Can We Build An Even Higher-End $1600 PC?
System Builder Marathon, Q3 2014: The Articles
Here are links to each of the four articles in this quarter’s System Builder Marathon (we’ll update them as each story is published). And remember, these systems are all being given away at the end of the marathon.
To enter the giveaway, please fill out this SurveyGizmo form, and be sure to read the complete rules before entering!
Building upon a new mandate for our lowest-priced machine, my high-end build from last quarter faced a surprisingly tight budget, along with some restrictions that may have appeared odd. Adding a $100 operating system to the $600 machine’s total cost meant limiting Paul to a mere $500 of hardware. Doubling those numbers for the mid-priced machine meant it could have up to $1000 in components and up to $200 in extras, including the operating system. And tripling those numbers meant my top-range configuration included as much as $1500 in critical parts and $300 in extras.
Those add-ons could only include items that wouldn't affect our test scores, such as the Windows license and non-benchmarked storage (an optical drive and/or non-OS storage drive). Don argued that cases should be among those parts, since we weren’t testing the extra lights and front-panel connectors that often push enclosure prices skyward. I made that concession, even though cases do affect cooling and therefore overclocking.
Unable to push unrealistic budgetary compromises into my own build, I stuck to spending $1500 for all hardware (that's three times the base machine) and $1600 for the complete PC, including its operating system. Even though my specs looked great in the Newegg shopping cart and successfully beat my prior effort when it came to giving you better value, I still found enough problems last quarter that I decided to take another run at it for today’s presentation.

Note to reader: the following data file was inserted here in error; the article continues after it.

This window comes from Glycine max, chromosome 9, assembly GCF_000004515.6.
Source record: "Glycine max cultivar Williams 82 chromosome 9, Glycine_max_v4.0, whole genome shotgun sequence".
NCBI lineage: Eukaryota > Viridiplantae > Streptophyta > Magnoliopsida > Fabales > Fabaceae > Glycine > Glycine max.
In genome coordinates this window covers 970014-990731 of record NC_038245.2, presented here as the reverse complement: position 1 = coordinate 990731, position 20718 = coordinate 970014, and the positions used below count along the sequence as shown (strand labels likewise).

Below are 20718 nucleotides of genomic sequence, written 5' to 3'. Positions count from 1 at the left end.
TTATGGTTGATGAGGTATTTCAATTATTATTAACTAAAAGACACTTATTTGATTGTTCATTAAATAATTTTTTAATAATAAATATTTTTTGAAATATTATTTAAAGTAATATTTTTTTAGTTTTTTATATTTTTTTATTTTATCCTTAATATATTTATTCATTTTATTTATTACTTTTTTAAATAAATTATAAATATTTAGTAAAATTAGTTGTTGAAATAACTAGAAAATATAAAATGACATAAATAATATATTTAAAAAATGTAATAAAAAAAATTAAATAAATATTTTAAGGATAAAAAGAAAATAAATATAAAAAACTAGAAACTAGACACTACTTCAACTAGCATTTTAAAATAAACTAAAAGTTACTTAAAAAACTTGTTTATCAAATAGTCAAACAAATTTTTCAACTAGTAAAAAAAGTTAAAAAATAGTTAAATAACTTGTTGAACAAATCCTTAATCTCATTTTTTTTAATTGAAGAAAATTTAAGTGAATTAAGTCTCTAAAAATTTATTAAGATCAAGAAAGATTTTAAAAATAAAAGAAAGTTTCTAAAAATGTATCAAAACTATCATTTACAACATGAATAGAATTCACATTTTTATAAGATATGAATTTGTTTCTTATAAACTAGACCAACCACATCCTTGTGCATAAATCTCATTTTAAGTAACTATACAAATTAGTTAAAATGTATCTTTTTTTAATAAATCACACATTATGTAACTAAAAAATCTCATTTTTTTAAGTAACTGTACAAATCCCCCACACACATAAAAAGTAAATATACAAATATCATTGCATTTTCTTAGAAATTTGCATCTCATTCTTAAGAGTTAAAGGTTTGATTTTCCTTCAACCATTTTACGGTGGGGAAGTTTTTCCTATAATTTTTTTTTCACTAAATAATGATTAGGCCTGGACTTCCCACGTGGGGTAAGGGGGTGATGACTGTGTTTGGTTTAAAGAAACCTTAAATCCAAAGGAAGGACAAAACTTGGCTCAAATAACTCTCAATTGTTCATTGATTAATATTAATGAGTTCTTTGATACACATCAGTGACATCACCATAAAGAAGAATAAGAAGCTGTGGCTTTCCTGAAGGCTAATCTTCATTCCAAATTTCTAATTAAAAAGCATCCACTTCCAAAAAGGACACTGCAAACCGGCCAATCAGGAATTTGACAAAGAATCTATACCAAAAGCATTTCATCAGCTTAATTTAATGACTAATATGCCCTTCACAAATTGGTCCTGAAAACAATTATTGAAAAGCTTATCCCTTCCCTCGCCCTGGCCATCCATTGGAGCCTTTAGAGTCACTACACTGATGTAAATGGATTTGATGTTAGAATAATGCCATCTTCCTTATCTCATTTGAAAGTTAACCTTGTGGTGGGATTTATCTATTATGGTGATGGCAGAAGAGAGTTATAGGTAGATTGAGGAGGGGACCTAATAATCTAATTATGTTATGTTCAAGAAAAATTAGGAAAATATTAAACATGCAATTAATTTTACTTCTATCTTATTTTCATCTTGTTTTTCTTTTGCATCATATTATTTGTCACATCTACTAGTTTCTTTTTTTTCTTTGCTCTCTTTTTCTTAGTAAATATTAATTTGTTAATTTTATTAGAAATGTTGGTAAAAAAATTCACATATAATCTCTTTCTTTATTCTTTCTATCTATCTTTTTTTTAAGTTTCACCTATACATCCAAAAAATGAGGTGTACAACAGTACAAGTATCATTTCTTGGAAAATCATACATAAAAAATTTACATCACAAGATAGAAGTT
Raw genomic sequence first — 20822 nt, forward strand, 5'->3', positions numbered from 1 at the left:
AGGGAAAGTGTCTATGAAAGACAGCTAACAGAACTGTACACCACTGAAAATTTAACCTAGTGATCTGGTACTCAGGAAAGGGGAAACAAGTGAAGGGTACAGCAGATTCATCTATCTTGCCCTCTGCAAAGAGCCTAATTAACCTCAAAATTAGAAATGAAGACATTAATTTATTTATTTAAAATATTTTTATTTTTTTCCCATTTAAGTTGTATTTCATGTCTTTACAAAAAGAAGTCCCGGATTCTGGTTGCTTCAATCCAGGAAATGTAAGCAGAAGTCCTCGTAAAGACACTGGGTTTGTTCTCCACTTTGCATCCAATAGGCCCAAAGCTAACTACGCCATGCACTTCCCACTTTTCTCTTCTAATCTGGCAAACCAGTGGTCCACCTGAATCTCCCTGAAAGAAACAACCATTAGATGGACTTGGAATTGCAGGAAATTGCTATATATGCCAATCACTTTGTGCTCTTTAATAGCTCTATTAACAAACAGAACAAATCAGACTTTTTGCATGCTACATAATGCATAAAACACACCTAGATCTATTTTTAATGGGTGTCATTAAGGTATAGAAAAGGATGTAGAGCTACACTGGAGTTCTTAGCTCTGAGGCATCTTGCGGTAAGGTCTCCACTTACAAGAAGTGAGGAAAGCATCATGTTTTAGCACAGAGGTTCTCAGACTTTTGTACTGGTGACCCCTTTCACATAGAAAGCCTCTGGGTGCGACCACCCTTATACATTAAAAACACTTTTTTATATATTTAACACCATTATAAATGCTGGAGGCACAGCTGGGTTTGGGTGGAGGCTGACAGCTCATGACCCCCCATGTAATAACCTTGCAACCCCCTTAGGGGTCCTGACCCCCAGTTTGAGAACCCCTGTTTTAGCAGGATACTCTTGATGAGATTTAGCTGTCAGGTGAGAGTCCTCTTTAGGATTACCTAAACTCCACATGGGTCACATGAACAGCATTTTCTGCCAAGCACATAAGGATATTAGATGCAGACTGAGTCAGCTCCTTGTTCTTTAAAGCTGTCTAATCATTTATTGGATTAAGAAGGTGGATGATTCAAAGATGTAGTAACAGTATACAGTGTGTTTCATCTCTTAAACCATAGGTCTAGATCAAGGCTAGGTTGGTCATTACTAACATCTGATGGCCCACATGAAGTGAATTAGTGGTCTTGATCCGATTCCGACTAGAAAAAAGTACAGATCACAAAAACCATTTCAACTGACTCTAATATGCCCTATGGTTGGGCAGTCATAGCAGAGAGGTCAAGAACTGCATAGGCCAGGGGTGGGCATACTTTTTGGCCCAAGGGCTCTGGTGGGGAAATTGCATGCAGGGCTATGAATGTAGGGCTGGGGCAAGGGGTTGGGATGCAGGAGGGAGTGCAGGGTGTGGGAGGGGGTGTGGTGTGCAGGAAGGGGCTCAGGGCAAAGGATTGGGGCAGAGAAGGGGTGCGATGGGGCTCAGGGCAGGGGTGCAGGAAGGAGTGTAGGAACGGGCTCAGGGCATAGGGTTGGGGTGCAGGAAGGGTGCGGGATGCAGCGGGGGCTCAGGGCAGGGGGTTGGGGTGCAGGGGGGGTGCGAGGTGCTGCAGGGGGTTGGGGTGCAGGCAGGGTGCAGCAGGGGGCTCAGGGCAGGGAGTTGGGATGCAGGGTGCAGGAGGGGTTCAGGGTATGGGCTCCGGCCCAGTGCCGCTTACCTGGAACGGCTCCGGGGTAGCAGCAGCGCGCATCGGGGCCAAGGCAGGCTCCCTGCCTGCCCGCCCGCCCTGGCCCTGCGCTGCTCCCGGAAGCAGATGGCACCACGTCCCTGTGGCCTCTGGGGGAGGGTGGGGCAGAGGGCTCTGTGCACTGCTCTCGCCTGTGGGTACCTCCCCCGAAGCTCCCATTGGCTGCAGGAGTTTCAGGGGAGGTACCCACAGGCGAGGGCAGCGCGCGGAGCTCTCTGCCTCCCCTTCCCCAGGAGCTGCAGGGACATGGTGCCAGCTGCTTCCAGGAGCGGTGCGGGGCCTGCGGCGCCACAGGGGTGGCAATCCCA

The previous machine’s $90 case is gone, which helps increase the cooling budget. The award-winning Ostrog GT replaces it at two-thirds the cost, similar thermal performance, and perhaps a less office-friendly appearance.
|Q3 2014 $1600 Performance PC Components|
|Processor||Intel Core i7-4790K: 4.0 - 4.4 GHz, Quad-Core, 8 MB Shared L3 Cache||$340|
|Graphics||PowerColor PCS+ AXR9 290X 4GBD5-PPDHE Radeon R9 290X||$530|
|Motherboard||MSI Z97 Gaming 5: LGA 1150, Intel Z97 Express||$138|
|Memory||G.Skill Ripjaws X F3-14900CL8D-8GBXM: DDR3-1600 C8, 8 GB (2 x 4 GB)||$89|
|System Drive||Plextor M6S PX-256M6S: 256 GB, SATA 6Gb/s SSD||$135|
|Power||EVGA SuperNova 750 B2: 750 W Semi-Modular, ATX12V v2.31, 80 PLUS Bronze||$90|
|CPU Cooler||Phanteks PH-TC14PE_BK 140 mm||$75|
|Storage Drive||WD Blue WD10EZEX: 1.0 TB, SATA 6Gb/s Hard Drive||$60|
|Optical||LG GH24NSB0B: 24x DVD±R, 48x CD-R||$18|
|Case||Enermax Ostrog GT ECA3280A-BR||$60|
|Total Hardware Cost||$1535|
|OS||Windows 8.1 X64 OEM||$100|
|Complete System Price||$1635|
Other changes include a cheaper motherboard in the award-winning MSI Z97 Gaming 5, which makes room for better CPU. If you’re clicking those links, you’re probably starting to see a theme. These parts were given value awards in our lowest-priced enthusiast product segments. Only those components that have the biggest impact on benchmarks get the high-end treatment this quarter.